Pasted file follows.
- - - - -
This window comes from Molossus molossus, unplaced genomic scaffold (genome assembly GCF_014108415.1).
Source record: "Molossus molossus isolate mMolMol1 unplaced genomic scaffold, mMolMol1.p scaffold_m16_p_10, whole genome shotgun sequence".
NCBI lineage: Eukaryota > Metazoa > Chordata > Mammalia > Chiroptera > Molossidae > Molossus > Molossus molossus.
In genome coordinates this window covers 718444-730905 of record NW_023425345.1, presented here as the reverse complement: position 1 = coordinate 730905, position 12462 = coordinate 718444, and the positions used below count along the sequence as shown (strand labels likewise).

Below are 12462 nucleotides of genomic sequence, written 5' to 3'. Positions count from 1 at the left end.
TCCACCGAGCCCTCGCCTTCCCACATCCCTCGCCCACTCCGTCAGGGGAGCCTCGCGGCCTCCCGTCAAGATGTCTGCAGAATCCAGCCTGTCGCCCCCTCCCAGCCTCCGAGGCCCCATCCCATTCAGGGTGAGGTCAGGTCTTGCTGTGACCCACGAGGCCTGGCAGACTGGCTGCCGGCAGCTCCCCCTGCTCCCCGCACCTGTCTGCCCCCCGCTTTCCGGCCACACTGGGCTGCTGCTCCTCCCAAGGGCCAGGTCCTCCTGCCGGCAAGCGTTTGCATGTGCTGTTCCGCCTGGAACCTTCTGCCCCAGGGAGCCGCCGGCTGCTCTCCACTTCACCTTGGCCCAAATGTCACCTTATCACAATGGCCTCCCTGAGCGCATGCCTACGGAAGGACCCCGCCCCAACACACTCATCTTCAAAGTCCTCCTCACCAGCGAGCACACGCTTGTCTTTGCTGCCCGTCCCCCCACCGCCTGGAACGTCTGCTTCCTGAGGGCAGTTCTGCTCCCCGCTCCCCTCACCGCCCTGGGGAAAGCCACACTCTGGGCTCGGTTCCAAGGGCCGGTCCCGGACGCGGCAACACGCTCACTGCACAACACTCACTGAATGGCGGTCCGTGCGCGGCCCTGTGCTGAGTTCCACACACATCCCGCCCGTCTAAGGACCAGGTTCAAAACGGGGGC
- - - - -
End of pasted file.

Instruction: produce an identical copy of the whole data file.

This window comes from Molossus molossus, unplaced genomic scaffold (genome assembly GCF_014108415.1).
Source record: "Molossus molossus isolate mMolMol1 unplaced genomic scaffold, mMolMol1.p scaffold_m16_p_10, whole genome shotgun sequence".
NCBI lineage: Eukaryota > Metazoa > Chordata > Mammalia > Chiroptera > Molossidae > Molossus > Molossus molossus.
In genome coordinates this window covers 718444-730905 of record NW_023425345.1, presented here as the reverse complement: position 1 = coordinate 730905, position 12462 = coordinate 718444, and the positions used below count along the sequence as shown (strand labels likewise).

Below are 12462 nucleotides of genomic sequence, written 5' to 3'. Positions count from 1 at the left end.
TCCACCGAGCCCTCGCCTTCCCACATCCCTCGCCCACTCCGTCAGGGGAGCCTCGCGGCCTCCCGTCAAGATGTCTGCAGAATCCAGCCTGTCGCCCCCTCCCAGCCTCCGAGGCCCCATCCCATTCAGGGTGAGGTCAGGTCTTGCTGTGACCCACGAGGCCTGGCAGACTGGCTGCCGGCAGCTCCCCCTGCTCCCCGCACCTGTCTGCCCCCCGCTTTCCGGCCACACTGGGCTGCTGCTCCTCCCAAGGGCCAGGTCCTCCTGCCGGCAAGCGTTTGCATGTGCTGTTCCGCCTGGAACCTTCTGCCCCAGGGAGCCGCCGGCTGCTCTCCACTTCACCTTGGCCCAAATGTCACCTTATCACAATGGCCTCCCTGAGCGCATGCCTACGGAAGGACCCCGCCCCAACACACTCATCTTCAAAGTCCTCCTCACCAGCGAGCACACGCTTGTCTTTGCTGCCCGTCCCCCCACCGCCTGGAACGTCTGCTTCCTGAGGGCAGTTCTGCTCCCCGCTCCCCTCACCGCCCTGGGGAAAGCCACACTCTGGGCTCGGTTCCAAGGGCCGGTCCCGGACGCGGCAACACGCTCACTGCACAACACTCACTGAATGGCGGTCCGTGCGCGGCCCTGTGCTGAGTTCCACACACATCCCGCCCGTCTAAGGACCAGGTTCAAAACGGGGGC